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Merry Christmas! A New Government Rule Says Your Holiday Lights May Soon Be Illegal…


"Consumers can be seriously injured or killed by electrical shocks or fires..."

Defocused view of Christmas tree with holiday lights Joy Jordan/Joy Jordan

The Consumer Product Safety Commission on Thursday published a proposed rule that would require Christmas lights and other holiday lighting to comply with new safety standards before they can be imported into or sold in the United States.

"Consumers can be seriously injured or killed by electrical shocks or fires if seasonal and decorative lighting products are not made using minimum wire size, sufficient strain reliefs, or overcurrent protection," the proposed rule said. "If not constructed properly, lighting powered by 120 volts can be damaged easily and can pose a risk of electrical shock, electrocution, or fire."

Festive lights used during Christmas and other holidays will soon have to meet tougher safety standards in the United States. Joy Jordan/Joy Jordan

Under the rule, these products would have to have to meet at least one of three standards. One is a minimum wire size to ensure the lights can ensure typical handling without breaking. The second is a "strain relief" standard aimed at ensuring they can be twisted and stored without causing damage to any electrical connections.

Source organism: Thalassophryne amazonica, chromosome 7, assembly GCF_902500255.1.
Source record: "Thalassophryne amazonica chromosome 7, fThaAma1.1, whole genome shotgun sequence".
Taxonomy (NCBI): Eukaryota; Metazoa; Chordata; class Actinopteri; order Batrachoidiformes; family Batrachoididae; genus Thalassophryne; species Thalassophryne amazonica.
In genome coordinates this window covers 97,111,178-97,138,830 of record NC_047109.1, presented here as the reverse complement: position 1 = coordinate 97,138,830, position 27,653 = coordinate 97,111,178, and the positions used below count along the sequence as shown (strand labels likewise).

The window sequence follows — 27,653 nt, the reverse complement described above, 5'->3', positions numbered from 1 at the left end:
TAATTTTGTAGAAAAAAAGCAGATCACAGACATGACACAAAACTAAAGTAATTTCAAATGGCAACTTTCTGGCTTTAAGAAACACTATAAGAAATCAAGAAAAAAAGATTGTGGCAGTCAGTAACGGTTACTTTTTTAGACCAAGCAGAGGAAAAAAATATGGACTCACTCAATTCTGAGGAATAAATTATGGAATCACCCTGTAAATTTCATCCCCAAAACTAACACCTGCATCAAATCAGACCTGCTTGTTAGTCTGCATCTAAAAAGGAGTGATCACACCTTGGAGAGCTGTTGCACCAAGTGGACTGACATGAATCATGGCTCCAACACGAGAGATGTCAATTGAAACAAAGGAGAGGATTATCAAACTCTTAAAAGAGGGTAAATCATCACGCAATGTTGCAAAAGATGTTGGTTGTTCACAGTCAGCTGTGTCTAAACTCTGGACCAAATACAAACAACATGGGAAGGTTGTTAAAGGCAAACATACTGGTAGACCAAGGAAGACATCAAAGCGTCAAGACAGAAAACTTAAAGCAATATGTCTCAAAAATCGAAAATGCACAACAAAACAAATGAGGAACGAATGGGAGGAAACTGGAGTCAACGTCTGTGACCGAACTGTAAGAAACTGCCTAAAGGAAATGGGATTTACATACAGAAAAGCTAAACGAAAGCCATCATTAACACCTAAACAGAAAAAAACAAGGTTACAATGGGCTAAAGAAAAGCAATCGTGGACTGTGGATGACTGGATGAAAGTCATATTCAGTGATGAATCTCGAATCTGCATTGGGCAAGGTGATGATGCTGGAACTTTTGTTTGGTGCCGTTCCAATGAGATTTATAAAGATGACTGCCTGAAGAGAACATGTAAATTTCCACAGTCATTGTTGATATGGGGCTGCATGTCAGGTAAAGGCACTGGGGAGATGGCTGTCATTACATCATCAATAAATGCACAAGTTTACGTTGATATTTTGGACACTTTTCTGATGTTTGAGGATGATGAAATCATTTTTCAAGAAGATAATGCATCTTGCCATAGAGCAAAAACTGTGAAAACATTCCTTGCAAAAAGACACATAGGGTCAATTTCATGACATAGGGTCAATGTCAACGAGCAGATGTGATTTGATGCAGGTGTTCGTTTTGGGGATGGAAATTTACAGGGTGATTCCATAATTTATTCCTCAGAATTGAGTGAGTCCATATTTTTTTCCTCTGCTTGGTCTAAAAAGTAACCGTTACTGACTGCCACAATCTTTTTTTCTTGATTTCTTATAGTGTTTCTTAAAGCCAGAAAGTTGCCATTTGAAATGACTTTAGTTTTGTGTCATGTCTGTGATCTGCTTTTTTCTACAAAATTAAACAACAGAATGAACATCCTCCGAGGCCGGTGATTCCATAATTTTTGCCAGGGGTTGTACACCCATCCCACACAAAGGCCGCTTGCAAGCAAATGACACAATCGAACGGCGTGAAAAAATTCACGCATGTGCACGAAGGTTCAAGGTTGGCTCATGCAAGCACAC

The third is "overcurrent protection," which ensures the wires don't overheat.

The CPSC said most holiday lights already meet its proposed standard, but acknowledged that some significant portion may not. The CPSC said it is "likely" that "well in excess of 90 percent" of products already conform to the rule.

The proposed rule was published even though the average number of deaths from these products has dropped dramatically over the last two decades.

From 1987 to 1993, for example, there were an average of 13.6 deaths per year due to holiday lighting. But from 2008 to 2013, that number dropped to 1.2 deaths per year.

The CPSC said its proposed rule would take effect 30 days after publication, or around mid-November, about five or six weeks before Christmas. CPSC said the U.S. imported about $500 million worth of these products in 2013, mostly from China.

Under the rule, any lights that fail to meet the new standard can be denied entry into the United States.

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